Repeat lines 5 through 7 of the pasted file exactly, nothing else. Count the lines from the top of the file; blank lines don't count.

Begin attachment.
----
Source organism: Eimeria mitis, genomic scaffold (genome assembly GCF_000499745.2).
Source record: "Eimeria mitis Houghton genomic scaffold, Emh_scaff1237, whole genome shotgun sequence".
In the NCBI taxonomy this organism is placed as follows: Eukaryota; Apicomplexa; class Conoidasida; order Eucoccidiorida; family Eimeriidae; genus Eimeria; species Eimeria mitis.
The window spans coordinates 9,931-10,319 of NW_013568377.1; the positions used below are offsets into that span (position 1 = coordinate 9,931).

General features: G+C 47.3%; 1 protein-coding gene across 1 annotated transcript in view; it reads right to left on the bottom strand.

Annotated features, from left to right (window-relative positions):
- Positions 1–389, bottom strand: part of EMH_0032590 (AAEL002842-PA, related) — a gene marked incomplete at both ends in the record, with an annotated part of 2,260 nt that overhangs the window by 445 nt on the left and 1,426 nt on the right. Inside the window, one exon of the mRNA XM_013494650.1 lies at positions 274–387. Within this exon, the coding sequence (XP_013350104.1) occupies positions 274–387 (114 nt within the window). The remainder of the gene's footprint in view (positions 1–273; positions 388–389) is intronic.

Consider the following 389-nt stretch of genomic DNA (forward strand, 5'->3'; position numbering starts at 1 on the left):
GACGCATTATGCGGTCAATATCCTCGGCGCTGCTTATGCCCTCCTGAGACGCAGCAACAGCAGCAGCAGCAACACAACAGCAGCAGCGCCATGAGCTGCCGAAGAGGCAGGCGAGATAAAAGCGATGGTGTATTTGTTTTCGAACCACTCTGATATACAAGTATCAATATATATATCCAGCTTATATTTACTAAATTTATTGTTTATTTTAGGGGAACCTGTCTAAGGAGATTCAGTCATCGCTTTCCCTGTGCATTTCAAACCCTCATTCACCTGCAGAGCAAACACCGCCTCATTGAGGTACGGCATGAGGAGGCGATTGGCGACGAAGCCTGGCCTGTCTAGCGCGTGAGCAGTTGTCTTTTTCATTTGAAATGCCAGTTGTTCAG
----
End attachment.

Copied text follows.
General features: G+C 47.3%; 1 protein-coding gene across 1 annotated transcript in view; it reads right to left on the bottom strand.

Annotated features, from left to right (window-relative positions):
- Positions 1–389, bottom strand: part of EMH_0032590 (AAEL002842-PA, related) — a gene marked incomplete at both ends in the record, with an annotated part of 2,260 nt that overhangs the window by 445 nt on the left and 1,426 nt on the right. Inside the window, one exon of the mRNA XM_013494650.1 lies at positions 274–387. Within this exon, the coding sequence (XP_013350104.1) occupies positions 274–387 (114 nt within the window). The remainder of the gene's footprint in view (positions 1–273; positions 388–389) is intronic.